Pin the outside contrast strip to the centre of the right side of the outside piece. Carefully top stitch along the long edges of the outside contrast strip in a contrasting or matching thread to secure in place. To add further decoration, position a strip of ribbon along the centre of the outside contrast strip and top stitch in place using a contrasting thread.

Step 8: Fold the remaining strip of ribbon in half. Position the folded edge of the ribbon against one edge of the outside piece, making sure it lines up with the ribbon on the outside contrast strip, and pin in place.

Step 9: Place the outside and inside pieces on top of each other with right sides facing, and pin together. If you would prefer the corners of your needle roll to be slightly curved, as mine is, I suggest you draw the curve you want on each of the 4 corners as a stitching guide . I used a cotton reel as my template.

Sew along all edges using a 1/2" / 13mm seam allowance, but make sure you leave a sufficient gap in the stitching along one edge for turning.

Trim the seam allowance, clip the corners then turn through the gap in the stitching. Press flat for a nice finish, slip stitch the gap in the edge and voila! - you should now have a gorgeous new needle holder!

Now, place your needles inside and marvel at the wonder of your organised new life!!

Monday, 29 March 2010

New style available - Patricia Overnighter

Finally, I've managed to complete my latest style and am really pleased to be able to reveal... Patricia the Overnight Bag. I'm pretty proud of how she turned out! Featuring a simple patchwork design, I've focused on using a combination of vintage and vintage-style modern fabrics with bold and unusual prints and a variety of textures.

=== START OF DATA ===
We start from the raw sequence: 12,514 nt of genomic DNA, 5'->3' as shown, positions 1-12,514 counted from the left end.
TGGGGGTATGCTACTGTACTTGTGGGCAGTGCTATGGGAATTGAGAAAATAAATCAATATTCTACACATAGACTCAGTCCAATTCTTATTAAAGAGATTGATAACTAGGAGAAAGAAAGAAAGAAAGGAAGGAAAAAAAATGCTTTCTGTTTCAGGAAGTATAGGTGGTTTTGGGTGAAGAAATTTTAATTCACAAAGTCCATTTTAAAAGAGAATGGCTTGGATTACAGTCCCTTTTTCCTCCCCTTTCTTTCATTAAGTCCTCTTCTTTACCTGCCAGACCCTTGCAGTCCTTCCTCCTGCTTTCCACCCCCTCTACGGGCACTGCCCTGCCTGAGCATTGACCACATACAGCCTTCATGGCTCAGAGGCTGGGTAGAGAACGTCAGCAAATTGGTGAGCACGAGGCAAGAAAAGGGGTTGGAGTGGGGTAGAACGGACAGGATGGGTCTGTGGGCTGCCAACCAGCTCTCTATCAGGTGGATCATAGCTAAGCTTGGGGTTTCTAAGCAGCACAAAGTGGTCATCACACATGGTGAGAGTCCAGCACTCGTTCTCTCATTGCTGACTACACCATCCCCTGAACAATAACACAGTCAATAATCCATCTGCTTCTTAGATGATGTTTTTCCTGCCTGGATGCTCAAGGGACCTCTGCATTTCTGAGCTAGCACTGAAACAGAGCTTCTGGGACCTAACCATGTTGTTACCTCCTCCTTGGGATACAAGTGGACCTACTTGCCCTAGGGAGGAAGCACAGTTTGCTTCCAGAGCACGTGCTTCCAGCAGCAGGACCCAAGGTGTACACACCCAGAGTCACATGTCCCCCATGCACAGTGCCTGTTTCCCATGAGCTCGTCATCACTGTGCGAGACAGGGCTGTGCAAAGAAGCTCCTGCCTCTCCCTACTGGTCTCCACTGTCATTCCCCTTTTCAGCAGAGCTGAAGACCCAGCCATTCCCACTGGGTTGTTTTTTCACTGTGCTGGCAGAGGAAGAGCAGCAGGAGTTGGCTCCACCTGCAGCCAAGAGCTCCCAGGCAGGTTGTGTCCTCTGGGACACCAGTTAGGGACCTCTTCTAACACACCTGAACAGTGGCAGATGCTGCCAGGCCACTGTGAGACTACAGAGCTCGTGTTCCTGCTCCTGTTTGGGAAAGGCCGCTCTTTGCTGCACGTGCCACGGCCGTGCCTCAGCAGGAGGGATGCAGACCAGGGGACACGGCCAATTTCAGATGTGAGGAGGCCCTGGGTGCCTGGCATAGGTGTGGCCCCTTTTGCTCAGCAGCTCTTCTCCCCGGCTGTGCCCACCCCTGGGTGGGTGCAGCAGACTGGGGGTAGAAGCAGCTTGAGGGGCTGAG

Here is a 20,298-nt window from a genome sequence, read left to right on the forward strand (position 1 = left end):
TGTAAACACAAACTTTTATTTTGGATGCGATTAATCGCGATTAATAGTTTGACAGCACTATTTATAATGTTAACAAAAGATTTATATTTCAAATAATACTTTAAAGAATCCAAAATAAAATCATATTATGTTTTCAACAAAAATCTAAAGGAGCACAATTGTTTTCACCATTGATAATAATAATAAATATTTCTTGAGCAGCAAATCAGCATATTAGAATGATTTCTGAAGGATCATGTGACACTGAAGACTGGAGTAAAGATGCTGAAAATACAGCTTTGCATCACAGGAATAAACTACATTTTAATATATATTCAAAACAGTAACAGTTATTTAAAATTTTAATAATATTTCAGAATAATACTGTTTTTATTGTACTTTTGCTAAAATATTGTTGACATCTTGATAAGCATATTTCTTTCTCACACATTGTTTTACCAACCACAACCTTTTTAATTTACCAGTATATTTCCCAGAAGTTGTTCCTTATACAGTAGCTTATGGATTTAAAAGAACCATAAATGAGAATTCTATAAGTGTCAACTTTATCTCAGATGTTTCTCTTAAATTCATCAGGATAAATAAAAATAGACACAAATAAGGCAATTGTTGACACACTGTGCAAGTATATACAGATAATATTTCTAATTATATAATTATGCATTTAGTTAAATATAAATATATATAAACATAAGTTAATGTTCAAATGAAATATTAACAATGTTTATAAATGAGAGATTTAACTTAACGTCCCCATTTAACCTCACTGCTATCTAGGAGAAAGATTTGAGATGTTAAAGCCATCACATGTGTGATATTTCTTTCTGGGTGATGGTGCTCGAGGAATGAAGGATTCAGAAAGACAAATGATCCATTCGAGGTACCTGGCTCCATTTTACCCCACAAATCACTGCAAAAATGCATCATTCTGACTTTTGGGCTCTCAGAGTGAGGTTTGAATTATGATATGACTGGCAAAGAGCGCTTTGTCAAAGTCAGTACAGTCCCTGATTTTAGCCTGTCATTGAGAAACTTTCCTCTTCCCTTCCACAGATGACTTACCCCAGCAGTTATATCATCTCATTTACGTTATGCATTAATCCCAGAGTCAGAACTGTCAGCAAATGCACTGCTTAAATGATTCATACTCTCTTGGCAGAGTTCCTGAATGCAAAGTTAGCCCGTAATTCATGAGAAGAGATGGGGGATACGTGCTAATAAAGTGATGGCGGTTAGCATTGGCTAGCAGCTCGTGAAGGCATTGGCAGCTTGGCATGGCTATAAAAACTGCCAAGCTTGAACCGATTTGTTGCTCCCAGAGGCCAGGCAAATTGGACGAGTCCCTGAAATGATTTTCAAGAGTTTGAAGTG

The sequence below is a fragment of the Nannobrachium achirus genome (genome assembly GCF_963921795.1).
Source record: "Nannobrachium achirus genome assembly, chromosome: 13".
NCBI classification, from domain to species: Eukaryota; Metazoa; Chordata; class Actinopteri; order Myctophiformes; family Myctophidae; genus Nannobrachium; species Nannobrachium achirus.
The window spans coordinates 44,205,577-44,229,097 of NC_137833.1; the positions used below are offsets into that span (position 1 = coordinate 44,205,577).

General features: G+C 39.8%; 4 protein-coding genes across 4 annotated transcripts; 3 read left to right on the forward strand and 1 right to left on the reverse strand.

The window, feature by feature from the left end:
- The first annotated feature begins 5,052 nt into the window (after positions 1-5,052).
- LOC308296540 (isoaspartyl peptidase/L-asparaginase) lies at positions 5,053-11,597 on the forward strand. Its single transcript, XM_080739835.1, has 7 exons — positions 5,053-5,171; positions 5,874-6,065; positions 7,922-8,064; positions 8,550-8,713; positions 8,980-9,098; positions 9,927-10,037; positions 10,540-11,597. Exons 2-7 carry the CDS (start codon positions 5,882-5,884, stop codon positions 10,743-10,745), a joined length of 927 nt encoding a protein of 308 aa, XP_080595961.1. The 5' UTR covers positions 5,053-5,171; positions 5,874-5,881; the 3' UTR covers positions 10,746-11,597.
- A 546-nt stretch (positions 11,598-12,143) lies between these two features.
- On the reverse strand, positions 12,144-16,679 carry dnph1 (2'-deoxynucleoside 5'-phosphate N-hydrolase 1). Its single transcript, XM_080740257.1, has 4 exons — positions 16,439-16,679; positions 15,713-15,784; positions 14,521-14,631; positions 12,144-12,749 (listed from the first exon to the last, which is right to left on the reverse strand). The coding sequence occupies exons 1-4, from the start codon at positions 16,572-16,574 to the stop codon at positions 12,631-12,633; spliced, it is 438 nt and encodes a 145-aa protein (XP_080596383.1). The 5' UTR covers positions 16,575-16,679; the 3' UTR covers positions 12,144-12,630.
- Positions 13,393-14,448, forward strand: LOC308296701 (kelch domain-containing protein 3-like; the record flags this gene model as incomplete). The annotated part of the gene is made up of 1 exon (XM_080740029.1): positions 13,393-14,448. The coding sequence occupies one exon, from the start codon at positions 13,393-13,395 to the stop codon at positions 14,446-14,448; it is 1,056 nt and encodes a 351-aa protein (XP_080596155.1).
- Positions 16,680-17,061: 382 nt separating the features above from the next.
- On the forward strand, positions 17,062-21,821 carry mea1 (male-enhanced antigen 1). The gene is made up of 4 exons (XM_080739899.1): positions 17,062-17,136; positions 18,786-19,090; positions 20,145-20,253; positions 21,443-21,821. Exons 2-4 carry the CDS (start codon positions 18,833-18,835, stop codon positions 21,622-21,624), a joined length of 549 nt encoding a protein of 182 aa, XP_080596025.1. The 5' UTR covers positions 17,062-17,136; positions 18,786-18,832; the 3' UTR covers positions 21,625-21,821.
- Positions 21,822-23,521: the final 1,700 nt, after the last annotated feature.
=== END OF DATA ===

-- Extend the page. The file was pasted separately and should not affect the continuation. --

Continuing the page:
To check out the Patricias and other styles, visit www.madebyloulabelle.folksy.com (prices in UK£) or www.madebyloulabelle.etsy.com (prices in US$).

Friday, 12 March 2010

Knitting latest - the highs and lows!

Last night was the 4th installment of knitting night - aka Knit and Natter (we decided "stitch and bitch" was far too bad-girl for us nice young ladies!). Anyway, I realised I've been making pretty good progress over all and thought I'd share my latest knitting projects.

The matinee jacket is all done and dusted - I'm still not sure why they are called matinee jackets - it's not yet been sported at any matinees but has been worn by Freya with a certain amount of style. I've also finished this cute little short-sleeved lacy cardigan which I'm really pleased with. It looks great on Freya with her turqoise and brown polka-dot leggings - although she was described by someone as looking very "mint choc chip"! Mmmm ice-cream flavoured baby - sounds delicious!!! Here they are displayed in all their glory against the background of one of 4 fabulous vintage pillowcases that my splendid other half found for me on a charity shop hunt.

My current project is now the giant bolero from my earlier post. It's a really simple pattern, but either something to do with the extraordinarily large needles (look at them - it's like knitting with small trees!) or the inordinately expensive wool has meant I've had a few false starts and last night ended in disaster - the natter got in the way of the knitting and I ended up having to undo the whole evening's work. At least with wool this chunky and needles this big it won't take too long to catch up again!

Tuesday, 9 March 2010

Where did February go?? I wish I could say it disappeared in a blur of romantic Valentine related activities but unfortunately the aroma of baby sick tends to get in the way of romance!

Anyway, I've got a couple of tutorials and a few other posts high up on my to do list, so will be back with a vengeance soon - in the meantime, I wanted to share the good news that my Vintage floral Grace handbag was included in this blog post from Sunday Seamstress.

I'm so flattered as I think her Etsy shop - SewnSunday - is fab too - I particularly love these two purses:


Related Posts with Thumbnails